Have a plan to work different compositions with in your scene!
You know how it is when you walk up to a scene and notice it for the very first time? Usually we are amazed at what we have discovered! We setup take the image and walk away congratulating ourselves as to the amazing luck at finding such a perfect subject!
But wait! You have all heard that you should work a scene, right? Just look at all of the cool parts that make up the whole. I am also sure that you have heard the phrase, “WORK THE SCENE”! Well that actually means what it says. Start wide and work in and around getting closer and more details! When you are as close as you can stand, then work your way back out again!
This is powerful advice…
This is also the secret of all those world class images you see posted or published around the world. Do you actually think that the professional photographer working and Nat Geo only took the one image? Really??? They are just like the rest of us, a 30% keep rate and a 90% garbage rate!
So, knowing that it only make sense to take the time to work the scene. Looking at the top image you see that I could the shrimp boat Stormy Seas with a long liner Charlotte Marie under the strong clouds of tropical storm Bonnie. The scene is full of mood, color and contrasts. I was specifically looking to work the shrimper so I did not pay any attention the the long liner. Here they are a dime a dozen but there are likely a lot of detail shots there also…
So as you can see, I have now walked around to the dock the shrimper is on and take a bow shot composing to keep the other boats, docks and other muck out of the image. I still set it up to get the great storm clouds. A much better shot than the first, no?
Next I move further in, closer to the bow, looking at the painted boat name and the great structure and contrasts hidden the the hull of the boat. As I stand here I think to myself that having the anchor cut off is a bit distracting but then decide that it adds a hint, or suggesting more out of scene that adds a bit is mystery to the image. Again, in post, I have added a bit of mood to the clouds also!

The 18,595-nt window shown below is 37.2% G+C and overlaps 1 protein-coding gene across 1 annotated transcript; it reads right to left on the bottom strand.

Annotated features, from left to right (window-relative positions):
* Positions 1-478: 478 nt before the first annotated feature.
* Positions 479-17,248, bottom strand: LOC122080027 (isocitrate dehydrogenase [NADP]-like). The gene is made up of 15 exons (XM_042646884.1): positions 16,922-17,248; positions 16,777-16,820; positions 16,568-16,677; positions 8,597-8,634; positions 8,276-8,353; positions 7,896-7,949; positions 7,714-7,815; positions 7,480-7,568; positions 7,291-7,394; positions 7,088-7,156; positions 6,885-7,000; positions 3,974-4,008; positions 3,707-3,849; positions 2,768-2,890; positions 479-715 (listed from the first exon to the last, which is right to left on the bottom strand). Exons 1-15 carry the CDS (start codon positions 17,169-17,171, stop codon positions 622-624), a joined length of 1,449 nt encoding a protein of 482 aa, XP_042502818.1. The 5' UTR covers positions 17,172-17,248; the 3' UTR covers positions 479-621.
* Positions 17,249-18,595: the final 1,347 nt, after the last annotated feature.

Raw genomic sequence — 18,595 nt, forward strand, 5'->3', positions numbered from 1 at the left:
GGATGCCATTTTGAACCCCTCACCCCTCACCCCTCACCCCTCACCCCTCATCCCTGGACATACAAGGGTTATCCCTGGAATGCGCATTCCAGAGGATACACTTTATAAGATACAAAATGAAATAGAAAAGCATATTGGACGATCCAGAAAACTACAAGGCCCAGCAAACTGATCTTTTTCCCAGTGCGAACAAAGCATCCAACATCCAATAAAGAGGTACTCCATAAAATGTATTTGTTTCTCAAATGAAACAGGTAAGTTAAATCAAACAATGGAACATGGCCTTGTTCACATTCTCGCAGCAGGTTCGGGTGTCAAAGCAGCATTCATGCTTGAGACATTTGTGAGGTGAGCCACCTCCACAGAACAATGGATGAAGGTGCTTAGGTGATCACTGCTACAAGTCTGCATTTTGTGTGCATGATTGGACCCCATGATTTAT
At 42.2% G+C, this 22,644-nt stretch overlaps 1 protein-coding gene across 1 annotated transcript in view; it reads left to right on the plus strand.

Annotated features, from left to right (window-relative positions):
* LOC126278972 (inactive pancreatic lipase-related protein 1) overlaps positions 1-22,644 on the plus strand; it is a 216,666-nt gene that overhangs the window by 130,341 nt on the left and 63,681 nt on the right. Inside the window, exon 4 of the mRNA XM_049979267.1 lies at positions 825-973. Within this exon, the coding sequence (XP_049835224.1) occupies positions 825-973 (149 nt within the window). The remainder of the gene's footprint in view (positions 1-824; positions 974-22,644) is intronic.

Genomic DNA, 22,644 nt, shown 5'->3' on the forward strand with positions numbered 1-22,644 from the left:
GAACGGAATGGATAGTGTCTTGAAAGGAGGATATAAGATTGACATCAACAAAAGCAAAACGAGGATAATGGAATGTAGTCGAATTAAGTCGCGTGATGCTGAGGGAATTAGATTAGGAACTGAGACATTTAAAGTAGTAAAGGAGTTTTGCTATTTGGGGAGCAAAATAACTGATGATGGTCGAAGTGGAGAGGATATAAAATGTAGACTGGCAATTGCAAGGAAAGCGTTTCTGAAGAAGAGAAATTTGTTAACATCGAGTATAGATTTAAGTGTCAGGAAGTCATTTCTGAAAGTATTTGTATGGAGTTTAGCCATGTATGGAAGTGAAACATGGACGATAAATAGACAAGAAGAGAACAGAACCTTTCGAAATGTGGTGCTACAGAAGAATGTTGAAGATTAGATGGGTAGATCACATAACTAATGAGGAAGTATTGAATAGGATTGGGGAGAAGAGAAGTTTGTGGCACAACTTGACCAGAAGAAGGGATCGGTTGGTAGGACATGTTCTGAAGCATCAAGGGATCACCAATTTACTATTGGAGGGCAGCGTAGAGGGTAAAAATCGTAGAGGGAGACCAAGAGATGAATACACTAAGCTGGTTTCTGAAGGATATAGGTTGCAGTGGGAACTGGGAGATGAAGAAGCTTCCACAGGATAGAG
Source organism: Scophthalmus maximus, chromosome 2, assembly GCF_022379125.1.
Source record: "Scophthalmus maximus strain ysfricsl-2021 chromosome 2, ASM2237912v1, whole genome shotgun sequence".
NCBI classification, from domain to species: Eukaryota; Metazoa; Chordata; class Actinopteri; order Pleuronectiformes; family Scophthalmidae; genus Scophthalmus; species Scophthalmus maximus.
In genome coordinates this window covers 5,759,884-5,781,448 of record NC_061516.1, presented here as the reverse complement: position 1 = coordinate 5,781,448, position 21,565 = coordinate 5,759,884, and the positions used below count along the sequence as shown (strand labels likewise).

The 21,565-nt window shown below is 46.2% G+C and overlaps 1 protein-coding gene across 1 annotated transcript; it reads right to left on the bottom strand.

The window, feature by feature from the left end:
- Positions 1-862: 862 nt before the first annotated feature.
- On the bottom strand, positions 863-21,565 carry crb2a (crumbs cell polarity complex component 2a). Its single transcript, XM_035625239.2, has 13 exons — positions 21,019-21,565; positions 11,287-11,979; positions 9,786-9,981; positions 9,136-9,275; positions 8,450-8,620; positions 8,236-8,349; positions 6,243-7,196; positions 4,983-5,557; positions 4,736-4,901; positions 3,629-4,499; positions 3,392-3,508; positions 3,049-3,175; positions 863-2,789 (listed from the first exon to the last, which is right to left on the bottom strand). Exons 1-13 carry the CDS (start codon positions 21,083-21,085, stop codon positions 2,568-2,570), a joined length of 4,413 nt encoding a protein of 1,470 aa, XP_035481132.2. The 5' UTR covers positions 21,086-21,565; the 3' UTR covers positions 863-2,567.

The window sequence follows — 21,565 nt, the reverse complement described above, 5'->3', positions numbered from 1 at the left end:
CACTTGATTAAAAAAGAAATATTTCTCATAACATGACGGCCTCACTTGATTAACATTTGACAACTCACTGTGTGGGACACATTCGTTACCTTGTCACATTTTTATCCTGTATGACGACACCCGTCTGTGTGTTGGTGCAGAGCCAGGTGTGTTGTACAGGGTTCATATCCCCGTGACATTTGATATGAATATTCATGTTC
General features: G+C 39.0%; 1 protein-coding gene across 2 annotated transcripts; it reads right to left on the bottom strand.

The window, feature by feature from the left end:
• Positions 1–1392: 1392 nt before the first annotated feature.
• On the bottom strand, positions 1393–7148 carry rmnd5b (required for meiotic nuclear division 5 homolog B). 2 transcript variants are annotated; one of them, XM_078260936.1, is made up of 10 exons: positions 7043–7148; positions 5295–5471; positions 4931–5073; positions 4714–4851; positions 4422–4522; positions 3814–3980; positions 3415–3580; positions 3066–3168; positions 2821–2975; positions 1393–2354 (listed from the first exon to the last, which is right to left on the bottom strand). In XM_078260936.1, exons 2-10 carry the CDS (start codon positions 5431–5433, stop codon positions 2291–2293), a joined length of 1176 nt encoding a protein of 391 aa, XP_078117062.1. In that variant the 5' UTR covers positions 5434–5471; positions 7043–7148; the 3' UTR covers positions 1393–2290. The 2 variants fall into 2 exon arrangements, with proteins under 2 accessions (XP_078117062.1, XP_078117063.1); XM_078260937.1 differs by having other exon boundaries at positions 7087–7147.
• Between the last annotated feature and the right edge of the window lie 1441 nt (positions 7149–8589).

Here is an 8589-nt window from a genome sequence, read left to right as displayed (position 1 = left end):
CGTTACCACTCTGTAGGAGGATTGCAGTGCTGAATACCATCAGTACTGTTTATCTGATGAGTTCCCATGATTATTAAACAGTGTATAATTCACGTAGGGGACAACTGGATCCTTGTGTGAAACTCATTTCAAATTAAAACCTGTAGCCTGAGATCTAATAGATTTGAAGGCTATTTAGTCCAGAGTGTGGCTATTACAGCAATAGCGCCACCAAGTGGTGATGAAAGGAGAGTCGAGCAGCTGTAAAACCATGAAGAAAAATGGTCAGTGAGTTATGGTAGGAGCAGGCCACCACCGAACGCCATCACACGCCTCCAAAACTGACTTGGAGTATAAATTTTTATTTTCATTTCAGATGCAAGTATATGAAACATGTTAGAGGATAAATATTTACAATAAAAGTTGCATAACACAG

Now I am walking down the boats side, paying attention to the colors and patterns around the wheel house. There is a lot here and the images continue to improve. Having the walkway moving up and away from me give a sense of infinity and curiosity as to what is at the bow above!
Moving further back towards the boat’s stern (back for you folks who live in Idaho!) I come upon the life ring with assorted fishing accessories hanging from it. This scene is the most promising so far. Look at the textures in the wall of the wheel house, the deep rich red tones and the crisp writing of the boats name! It gives me shivers overtime I look at it!
But wait! Just below the life ring hanging on the gunnels of the boat is a coil of heavily textured rope. The rusty bold and chipped and rotting rail add so much texture, mood and stories that I am drawn to create an image just of this one detail!
This is exactly what will happen if you take the time to explore your scene totally working inwards getting more and more details as you go! If the scene is worthy of taking, it demands that you explore it in great depth and detail. Give it the time to do a good job and document all of it’s glory!
Do not forget to work in B&W as well, each and every image you take might have magic wonder hidden within its detail if you look at in in monochrome! Look closely at the image above. The hull has MUCH MORE DETAIL in its structure than the one in color did yet they are the same exposure! The clouds have more depth. Monochrome images discard the distractions caused by color… But that is the subject for another post….
Remember, this has NOTHING to do with the type of scene you shoot, nature, landscape or shrimpers, it is all the same!
What do you think?
Mark, Love your commentary and images of Stormy Seas. A nice reminder for those of us who need reminders. And thanks for throwing in the B&W, too. Sometimes when I’m shooting color, I forget my first love. Thanks for sharing.
Thanks for the kind comments Steve!
Mark – To let you know, I’ve followed your IR work since my short time in The Arcanum which encouraged me to just go for it. Thank you. Your write-up here is so true and goes back to slowing down to visualize the scene. I’m up this weekend for a shoot and will keep your thoughts in mind. The B&W comments are very applicable to images where the subject is not color. Stuart
Thanks for the kind comments Stuart! Have fun shooting!
Great images, Mark (as usual) but even better commentary! Just goes to show that it really does pay to “stop and smell the roses”!
Thanks Bill! Yep the roses smell great!
It also goes to show one doesn’t need a dozen lenses to work a scene. You shot all those images—wide shots and close ups—with one medium range zoom lens. No ultra wide angle, no macro, no telephoto. Just the 24 – 70.
Hi Frank! Yep I used sneaker zoom!
Well said and sage advice.. cool images too..
Thanks for the comments!